On the Ice Again After Nearly Two Decades, ESPN Continues To Innovate for 2022 Stanley Cup Playoffs

Mics on players, camera operators on skates, SupraCam help put the viewer in the rink

For the first time in about two decades, ESPN is back on the ice for the NHL Stanley Cup Playoffs. And, after a regular season filled with technical innovations and unique production elements, ESPN’s operations and tech crews are primed to kick it up yet another notch during the march to the Stanley Cup Final.

“We are thrilled to have brought back the NHL to ESPN this year and are looking forward to capping off this historic season with action-packed coverage of the playoffs,” says Erin Orr, senior manager, NHL remote operations, ESPN. “The through line for ESPN’s first NHL season in over two decades has been a commitment to hockey fans everywhere. Each production brought viewers not just what they expected, but what they didn’t even know they wanted.

“Outstanding audio and technical expertise by ESPN’s operations and tech crew made the unexpected possible,” she continues, “proving that the NHL and fans are back where they belong. The team has worked tirelessly throughout the year to get us to the playoffs. We are ready for the puck to drop.”

Audio, Video Tech: A Whole New Way To Cover Hockey

ESPN deployed a bevy of new technologies this year for its NHL coverage on both the audio and video side and will look to use them even more during its playoff run. Highlights include a mirrorless, shallow–depth-of-field, MōVI-stabilized camera operated on skates; a SupraCam four-point flyover system; and mics embedded in player pads and both nets.

Audio was a priority in bringing fans onto the ice, with 5.1 surround sound used in new and sport-specific ways. The team installed a wireless three-mic array in each net to create a hyper-localized surround-sound environment at each crease, bringing an explosive dynamic to puck and stick action in both live broadcast and replays.

Fans were given the opportunity to experience what it would be like to skate alongside their favorite athletes, thanks to a mic-embedding system inside player pads. Additionally, players wore wireless lavalier mics and IFBs, enabling two-way interactions with reporters during warmups.

In terms of cameras, an operator on skates with a mirrorless, shallow–depth-of-field, MōVI-stabilized camera provided close-up access to players throughout warmups, anthems, and stoppages. Meanwhile, the SupraCam four-point flyover system offered a dramatic aerial angle that was boosted further by virtual graphics on the camera with real-time tracking by Unreal Engine Technology.

Also new this year was real-time interaction between ESPN’s onsite commentators and ex-referee Dave Jackson, facilitated through a newly built studio in the NHL Toronto replay room.

“Honoring the [rights] deal and hockey fans all over the world, the operations and tech crew had a goal to bring the on-ice experience inside viewers’ homes by capturing one of the world’s highest-speed sports with clarity and precision,” says ESPN Senior Operations Specialist Jeff Werner. “Over the course of 100 games — 75 airing on ESPN+ and 25 across linear networks — the team executed their goal through an elevation of audio, camera coverage, and studio add-ons.”

With 12 first-round games on ESPN and ESPN2 over the opening three days of the playoffs (which began Monday), ESPN has already deployed several next-gen production elements, and that number will increase as the playoffs progress.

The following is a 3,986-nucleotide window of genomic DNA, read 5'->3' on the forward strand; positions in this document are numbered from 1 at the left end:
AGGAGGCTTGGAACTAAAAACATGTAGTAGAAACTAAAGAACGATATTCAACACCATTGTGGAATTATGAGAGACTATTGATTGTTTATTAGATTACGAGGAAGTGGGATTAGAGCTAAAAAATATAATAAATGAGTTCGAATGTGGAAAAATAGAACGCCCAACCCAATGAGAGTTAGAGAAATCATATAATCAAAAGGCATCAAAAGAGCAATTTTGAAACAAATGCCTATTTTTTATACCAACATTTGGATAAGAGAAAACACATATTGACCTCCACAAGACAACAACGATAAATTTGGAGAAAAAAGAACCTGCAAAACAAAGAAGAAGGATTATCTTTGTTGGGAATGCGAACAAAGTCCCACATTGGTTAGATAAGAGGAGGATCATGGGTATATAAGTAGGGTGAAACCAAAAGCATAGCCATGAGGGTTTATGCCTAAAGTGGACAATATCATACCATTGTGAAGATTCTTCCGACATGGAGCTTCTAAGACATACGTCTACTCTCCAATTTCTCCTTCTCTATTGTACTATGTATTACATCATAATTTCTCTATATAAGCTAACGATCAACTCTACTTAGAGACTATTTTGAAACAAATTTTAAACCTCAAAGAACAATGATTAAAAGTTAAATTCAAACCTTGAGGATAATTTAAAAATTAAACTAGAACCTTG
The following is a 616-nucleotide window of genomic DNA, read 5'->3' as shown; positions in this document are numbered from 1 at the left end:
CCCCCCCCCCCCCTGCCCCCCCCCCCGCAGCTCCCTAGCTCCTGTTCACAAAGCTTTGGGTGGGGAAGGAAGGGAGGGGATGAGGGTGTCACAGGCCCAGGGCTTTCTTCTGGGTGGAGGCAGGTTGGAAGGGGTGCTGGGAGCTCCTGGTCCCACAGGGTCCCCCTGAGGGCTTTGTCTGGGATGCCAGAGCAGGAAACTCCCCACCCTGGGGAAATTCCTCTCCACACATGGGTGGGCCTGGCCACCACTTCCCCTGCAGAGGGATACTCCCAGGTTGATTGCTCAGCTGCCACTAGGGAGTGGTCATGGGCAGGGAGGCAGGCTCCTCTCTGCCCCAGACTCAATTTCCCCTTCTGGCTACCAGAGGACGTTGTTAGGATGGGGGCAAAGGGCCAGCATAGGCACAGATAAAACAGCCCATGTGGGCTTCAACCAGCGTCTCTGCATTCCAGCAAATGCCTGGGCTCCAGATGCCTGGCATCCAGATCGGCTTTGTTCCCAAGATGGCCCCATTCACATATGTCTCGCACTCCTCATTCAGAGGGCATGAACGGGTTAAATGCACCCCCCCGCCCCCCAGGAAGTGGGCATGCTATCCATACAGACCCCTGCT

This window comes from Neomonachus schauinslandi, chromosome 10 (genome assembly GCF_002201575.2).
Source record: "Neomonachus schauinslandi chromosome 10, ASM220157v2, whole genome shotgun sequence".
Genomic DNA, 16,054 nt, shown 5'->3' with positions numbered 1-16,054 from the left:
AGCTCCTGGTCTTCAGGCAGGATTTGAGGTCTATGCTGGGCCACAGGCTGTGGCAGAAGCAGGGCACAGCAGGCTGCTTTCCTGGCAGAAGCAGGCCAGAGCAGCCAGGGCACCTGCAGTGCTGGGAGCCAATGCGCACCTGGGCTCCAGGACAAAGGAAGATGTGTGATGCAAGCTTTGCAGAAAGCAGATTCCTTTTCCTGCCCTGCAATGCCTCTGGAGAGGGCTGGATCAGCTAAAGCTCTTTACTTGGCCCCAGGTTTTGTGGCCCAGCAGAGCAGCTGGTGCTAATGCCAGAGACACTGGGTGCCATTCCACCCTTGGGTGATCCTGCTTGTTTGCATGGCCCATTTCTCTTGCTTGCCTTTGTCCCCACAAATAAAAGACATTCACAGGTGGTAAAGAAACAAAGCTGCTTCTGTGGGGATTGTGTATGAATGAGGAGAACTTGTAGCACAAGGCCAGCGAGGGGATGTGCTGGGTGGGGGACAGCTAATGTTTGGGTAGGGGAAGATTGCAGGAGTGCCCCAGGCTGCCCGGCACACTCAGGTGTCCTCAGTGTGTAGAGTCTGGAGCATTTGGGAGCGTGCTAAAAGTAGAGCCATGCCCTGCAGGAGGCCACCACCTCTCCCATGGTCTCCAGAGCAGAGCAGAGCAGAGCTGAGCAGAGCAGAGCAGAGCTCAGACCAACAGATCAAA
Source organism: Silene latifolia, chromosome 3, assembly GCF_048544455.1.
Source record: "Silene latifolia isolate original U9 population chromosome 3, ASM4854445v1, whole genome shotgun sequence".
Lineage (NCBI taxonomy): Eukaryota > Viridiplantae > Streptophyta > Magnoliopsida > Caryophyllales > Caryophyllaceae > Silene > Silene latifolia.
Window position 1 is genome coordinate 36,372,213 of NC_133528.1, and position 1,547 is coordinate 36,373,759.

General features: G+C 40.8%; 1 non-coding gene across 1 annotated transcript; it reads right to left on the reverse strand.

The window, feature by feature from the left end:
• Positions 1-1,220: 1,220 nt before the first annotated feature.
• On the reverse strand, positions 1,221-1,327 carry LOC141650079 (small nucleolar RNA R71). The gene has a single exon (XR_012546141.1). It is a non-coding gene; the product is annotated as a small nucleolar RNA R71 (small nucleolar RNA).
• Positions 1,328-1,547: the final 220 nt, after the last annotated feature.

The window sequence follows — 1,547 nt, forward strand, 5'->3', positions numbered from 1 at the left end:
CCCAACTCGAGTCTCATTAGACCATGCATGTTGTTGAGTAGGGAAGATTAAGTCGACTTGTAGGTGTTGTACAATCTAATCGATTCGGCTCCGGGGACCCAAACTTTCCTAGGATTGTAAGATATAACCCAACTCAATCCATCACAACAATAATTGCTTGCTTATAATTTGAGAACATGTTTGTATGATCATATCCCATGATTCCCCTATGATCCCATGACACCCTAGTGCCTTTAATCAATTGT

“The NHL on ESPN production models will grow as each round takes place,” says ESPN Remote Operations Coordinator Carson Kenney. “The goal is to build momentum to the Stanley Cup Final through a variety of technology enhancements.”

First-Round Ops: Mixed EWF, REMI Pro, Onsite Production

During the first round, ESPN will be deploying the Enhanced World Feed (EWF) model for games taking place in Canada and a mix of REMI Pro and full onsite truck-based productions for games in the U.S.

ESPN has a total of eight ops teams tackling 12 sites throughout the eight first-round series. In addition to the EWF shows in Canada, ESPN has four full onsite production sites and multiple REMCO (remote coordination) sites. NEP Group and Game Creek Video will provide all trucks throughout the playoffs, and ESPN and Turner have worked together with both facilities providers to devise a plan to cover potentially 56 first-round games with 12 mobile units.

Games taking place in Toronto, Calgary, and Edmonton will be EWF productions in which ESPN will work closely with local RSNs and Canadian rightsholder Sportsnet.

“ESPN is working hand in hand with the RSNs and Sportsnet to ensure the best broadcast for everyone,” says Orr. “Communication has been taking place daily with the league to help facilitate show specs, resources, and all onsite logistics.”

Looking Back, Looking Ahead: Ops Team Reflects on the Return to the Ice

With the first regular season in the rearview mirror and first Stanley Cup Final since 2004 on the horizon, Orr and her team are taking a moment to reflect on the NHL’s grand return to ESPN.

“The return of the NHL to ESPN has been a true team effort throughout the entire year through multiple functional groups within the company,” says Orr. “The team effort starts at 5:00 in the morning as ESPN’s operations and tech crew is prepping for a night of NHL coverage. While setting up, a crew member may remember similar mornings from their youth-hockey days: an early-morning ice time, a parent digging the car out from last night’s nor’easter, the Zamboni’s glassy ice trail. No matter the time spent apart, hockey cannot be forgotten. ESPN hasn’t forgotten.”

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